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Fixation Techniques for Complex Traumatic Transverse Sacral Fractures: A Systematic Review

Bederman, S. Samuel MD, PhD, FRCSC; Hassan, Jeffrey M. MA; Shah, Kalpit N. BSc; Kiester, P. Douglas MD; Bhatia, Nitin N. MD; Zamorano, David P. MD

doi: 10.1097/BRS.0b013e318297960a
Literature Review

Study Design. Systematic review.

Objective. To identify and describe reconstruction methods for the treatment of transverse sacral fracture (TSF) and to evaluate outcomes based on treatment interventions.

Summary of Background Data. A variety of surgical interventions for stabilization of TSFs exist, yet the optimal management remains unclear. Although there are many individual case reports and series describing techniques to stabilize TSF, prior reviews fail to provide a comprehensive summary of current and past surgical techniques and their individual outcomes.

Methods. Our systematic review searched the PubMed database using keywords identifying sacral fractures with a transverse component, requiring internal fixation for stabilization as well as a review of bibliographies and archives from meeting proceedings.

Results. Our search located 417 publications for abstract review, of which 27 (109 patients) with TSF were included. Average follow-up was 22 months (range, 0–82 mo). Thirty-eight patients (34%) underwent spinopelvic fixation (SPF), 53 (49%) underwent posterior pelvic ring fixation (PPRF), and 18 (17%) underwent both. PPRF included iliosacral screws (37 patients), transiliac screws (11 patients), transiliac screws with plating (3 patients), posterior plating (1 patient), and transiliac bar (1 patient). Additional injuries causing lumbosacral instability were seen in 8 patients (42%) who underwent SPF, 2 patients (18%) treated with PPRF, and 5 patients (45%) who were treated with both SPF and PPRF. Of those who presented with a neurological deficit, 5 patients (45%) with SPF, 9 (39%) with PPRF, and 3 (30%) with SPF and PPRF experienced full neurological recovery. Five patients (45%) with SPF, 7 (30%) with PPRF, and 5 (50%) with both regained partial neurological function. One patient (9%) with SPF, 7 (30%) with PPRF, and 2 (20%) with both experienced no neurological recovery.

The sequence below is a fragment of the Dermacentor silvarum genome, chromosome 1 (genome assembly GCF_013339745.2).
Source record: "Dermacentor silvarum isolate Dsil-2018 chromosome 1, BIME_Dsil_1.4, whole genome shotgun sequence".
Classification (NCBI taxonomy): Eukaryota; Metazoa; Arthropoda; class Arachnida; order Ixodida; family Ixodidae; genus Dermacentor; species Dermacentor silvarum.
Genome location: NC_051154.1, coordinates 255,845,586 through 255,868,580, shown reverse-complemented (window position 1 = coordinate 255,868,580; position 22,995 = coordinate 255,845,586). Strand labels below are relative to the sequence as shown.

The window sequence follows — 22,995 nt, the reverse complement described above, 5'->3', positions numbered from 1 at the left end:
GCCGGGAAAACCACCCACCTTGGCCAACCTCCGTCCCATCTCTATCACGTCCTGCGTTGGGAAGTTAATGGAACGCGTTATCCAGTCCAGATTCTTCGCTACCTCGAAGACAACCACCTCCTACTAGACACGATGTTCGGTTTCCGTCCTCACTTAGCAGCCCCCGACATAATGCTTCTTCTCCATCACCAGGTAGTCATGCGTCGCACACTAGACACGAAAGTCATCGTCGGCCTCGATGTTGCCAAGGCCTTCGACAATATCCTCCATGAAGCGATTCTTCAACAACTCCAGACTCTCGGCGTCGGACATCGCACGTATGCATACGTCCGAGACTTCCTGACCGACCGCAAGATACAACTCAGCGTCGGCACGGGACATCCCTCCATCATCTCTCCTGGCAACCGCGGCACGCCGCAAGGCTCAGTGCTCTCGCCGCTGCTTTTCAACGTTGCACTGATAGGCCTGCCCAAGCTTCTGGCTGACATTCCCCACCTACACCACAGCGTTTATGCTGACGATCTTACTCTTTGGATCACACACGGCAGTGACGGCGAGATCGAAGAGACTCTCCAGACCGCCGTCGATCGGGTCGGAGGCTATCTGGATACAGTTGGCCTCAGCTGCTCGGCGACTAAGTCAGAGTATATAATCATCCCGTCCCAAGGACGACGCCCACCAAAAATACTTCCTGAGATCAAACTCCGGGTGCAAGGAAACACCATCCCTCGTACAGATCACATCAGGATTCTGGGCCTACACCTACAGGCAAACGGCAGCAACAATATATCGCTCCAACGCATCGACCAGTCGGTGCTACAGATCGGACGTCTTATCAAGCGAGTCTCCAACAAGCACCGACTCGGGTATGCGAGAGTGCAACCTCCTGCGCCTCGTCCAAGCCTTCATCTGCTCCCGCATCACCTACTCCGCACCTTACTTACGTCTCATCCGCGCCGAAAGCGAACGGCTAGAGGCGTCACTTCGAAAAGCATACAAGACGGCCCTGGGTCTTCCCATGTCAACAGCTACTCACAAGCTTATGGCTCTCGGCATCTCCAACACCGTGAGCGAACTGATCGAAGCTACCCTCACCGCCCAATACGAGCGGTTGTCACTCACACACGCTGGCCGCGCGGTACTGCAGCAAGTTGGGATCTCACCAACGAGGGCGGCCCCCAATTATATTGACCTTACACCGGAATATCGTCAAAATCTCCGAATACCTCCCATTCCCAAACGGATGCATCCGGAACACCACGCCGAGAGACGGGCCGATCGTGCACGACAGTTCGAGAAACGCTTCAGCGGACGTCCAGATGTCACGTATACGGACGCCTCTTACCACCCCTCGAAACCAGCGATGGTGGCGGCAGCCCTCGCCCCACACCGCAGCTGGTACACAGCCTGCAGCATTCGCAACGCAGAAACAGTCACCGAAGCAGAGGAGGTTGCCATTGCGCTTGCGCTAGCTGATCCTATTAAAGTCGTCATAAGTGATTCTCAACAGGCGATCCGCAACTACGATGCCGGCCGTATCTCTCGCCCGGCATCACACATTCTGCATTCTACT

Conclusion. PPRF seems to be effective for stabilization of TSF. However, in the setting of further injuries causing additional lumbosacral instability, SPF should be used to ensure effective stabilization.

Level of Evidence: 4

Supplemental Digital Content is Available in the Text.Transverse sacral fractures (TSFs) present a unique challenge to surgeons who manage these injuries. Our systematic review found that posterior pelvic ring fixation seems to be effective for stabilization of TSF, however, in the setting of significant spinopelvic instability, spinopelvic fixation should be used to ensure effective stabilization.

From the Department of Orthopaedic Surgery, University of California at Irvine, Orange, CA.

Address correspondence and reprint requests to S. Samuel Bederman, MD, PhD, FRCSC, Department of Orthopaedic Surgery, University of California at Irvine, 101 The City Drive South, Pavilion III, Orange, CA 92868; E-mail:

Acknowledgment date: December 10, 2102. First revision date: February 19, 2013. Acceptance date: April 10, 2013.

The device(s)/drug(s) is/are FDA-approved or approved by corresponding national agency for this indication.

No funds were received in support of this work.

Relevant financial activities outside the submitted work: consultancy, grants pending, expert testimony and royalties.

© 2013 by Lippincott Williams & Wilkins